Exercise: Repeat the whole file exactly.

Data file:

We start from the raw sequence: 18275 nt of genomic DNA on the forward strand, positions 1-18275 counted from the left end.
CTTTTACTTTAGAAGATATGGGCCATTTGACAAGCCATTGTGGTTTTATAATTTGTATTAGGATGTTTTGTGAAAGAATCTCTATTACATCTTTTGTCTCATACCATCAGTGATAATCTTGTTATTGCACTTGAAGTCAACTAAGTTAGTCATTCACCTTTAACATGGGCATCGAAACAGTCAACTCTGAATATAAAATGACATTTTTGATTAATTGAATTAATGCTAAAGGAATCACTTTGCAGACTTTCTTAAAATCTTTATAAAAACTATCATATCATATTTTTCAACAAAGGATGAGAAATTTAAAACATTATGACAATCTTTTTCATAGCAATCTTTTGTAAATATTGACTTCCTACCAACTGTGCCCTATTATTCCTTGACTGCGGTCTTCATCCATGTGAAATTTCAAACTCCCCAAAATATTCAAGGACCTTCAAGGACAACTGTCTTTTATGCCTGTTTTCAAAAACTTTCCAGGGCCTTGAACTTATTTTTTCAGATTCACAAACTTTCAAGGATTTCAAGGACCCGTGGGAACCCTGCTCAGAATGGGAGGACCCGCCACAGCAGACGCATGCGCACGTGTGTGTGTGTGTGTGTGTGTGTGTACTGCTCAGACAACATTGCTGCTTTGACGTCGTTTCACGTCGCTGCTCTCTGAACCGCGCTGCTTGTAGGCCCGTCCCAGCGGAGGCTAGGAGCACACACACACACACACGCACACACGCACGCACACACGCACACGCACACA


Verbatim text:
We start from the raw sequence: 18275 nt of genomic DNA on the forward strand, positions 1-18275 counted from the left end.
CTTTTACTTTAGAAGATATGGGCCATTTGACAAGCCATTGTGGTTTTATAATTTGTATTAGGATGTTTTGTGAAAGAATCTCTATTACATCTTTTGTCTCATACCATCAGTGATAATCTTGTTATTGCACTTGAAGTCAACTAAGTTAGTCATTCACCTTTAACATGGGCATCGAAACAGTCAACTCTGAATATAAAATGACATTTTTGATTAATTGAATTAATGCTAAAGGAATCACTTTGCAGACTTTCTTAAAATCTTTATAAAAACTATCATATCATATTTTTCAACAAAGGATGAGAAATTTAAAACATTATGACAATCTTTTTCATAGCAATCTTTTGTAAATATTGACTTCCTACCAACTGTGCCCTATTATTCCTTGACTGCGGTCTTCATCCATGTGAAATTTCAAACTCCCCAAAATATTCAAGGACCTTCAAGGACAACTGTCTTTTATGCCTGTTTTCAAAAACTTTCCAGGGCCTTGAACTTATTTTTTCAGATTCACAAACTTTCAAGGATTTCAAGGACCCGTGGGAACCCTGCTCAGAATGGGAGGACCCGCCACAGCAGACGCATGCGCACGTGTGTGTGTGTGTGTGTGTGTGTGTACTGCTCAGACAACATTGCTGCTTTGACGTCGTTTCACGTCGCTGCTCTCTGAACCGCGCTGCTTGTAGGCCCGTCCCAGCGGAGGCTAGGAGCACACACACACACACACGCACACACGCACGCACACACGCACACGCACACA